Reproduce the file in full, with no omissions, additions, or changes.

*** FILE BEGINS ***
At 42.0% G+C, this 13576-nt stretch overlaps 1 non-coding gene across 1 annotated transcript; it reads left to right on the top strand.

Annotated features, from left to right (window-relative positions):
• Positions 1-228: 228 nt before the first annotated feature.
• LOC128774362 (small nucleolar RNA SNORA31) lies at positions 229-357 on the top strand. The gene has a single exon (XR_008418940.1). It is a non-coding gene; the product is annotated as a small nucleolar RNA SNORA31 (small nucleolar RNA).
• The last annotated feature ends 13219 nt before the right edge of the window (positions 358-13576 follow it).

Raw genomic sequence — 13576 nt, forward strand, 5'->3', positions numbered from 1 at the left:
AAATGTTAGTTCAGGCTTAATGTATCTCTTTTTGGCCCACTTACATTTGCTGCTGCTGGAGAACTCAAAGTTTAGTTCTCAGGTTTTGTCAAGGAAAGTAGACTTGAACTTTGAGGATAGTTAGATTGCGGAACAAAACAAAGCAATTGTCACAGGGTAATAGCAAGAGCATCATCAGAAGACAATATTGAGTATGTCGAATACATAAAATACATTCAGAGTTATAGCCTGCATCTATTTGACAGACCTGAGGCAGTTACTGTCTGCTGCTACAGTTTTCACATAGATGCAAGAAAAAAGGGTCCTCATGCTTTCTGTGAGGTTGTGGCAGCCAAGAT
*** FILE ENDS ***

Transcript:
At 42.0% G+C, this 13576-nt stretch overlaps 1 non-coding gene across 1 annotated transcript; it reads left to right on the top strand.

Annotated features, from left to right (window-relative positions):
• Positions 1-228: 228 nt before the first annotated feature.
• LOC128774362 (small nucleolar RNA SNORA31) lies at positions 229-357 on the top strand. The gene has a single exon (XR_008418940.1). It is a non-coding gene; the product is annotated as a small nucleolar RNA SNORA31 (small nucleolar RNA).
• The last annotated feature ends 13219 nt before the right edge of the window (positions 358-13576 follow it).

Raw genomic sequence — 13576 nt, forward strand, 5'->3', positions numbered from 1 at the left:
AAATGTTAGTTCAGGCTTAATGTATCTCTTTTTGGCCCACTTACATTTGCTGCTGCTGGAGAACTCAAAGTTTAGTTCTCAGGTTTTGTCAAGGAAAGTAGACTTGAACTTTGAGGATAGTTAGATTGCGGAACAAAACAAAGCAATTGTCACAGGGTAATAGCAAGAGCATCATCAGAAGACAATATTGAGTATGTCGAATACATAAAATACATTCAGAGTTATAGCCTGCATCTATTTGACAGACCTGAGGCAGTTACTGTCTGCTGCTACAGTTTTCACATAGATGCAAGAAAAAAGGGTCCTCATGCTTTCTGTGAGGTTGTGGCAGCCAAGAT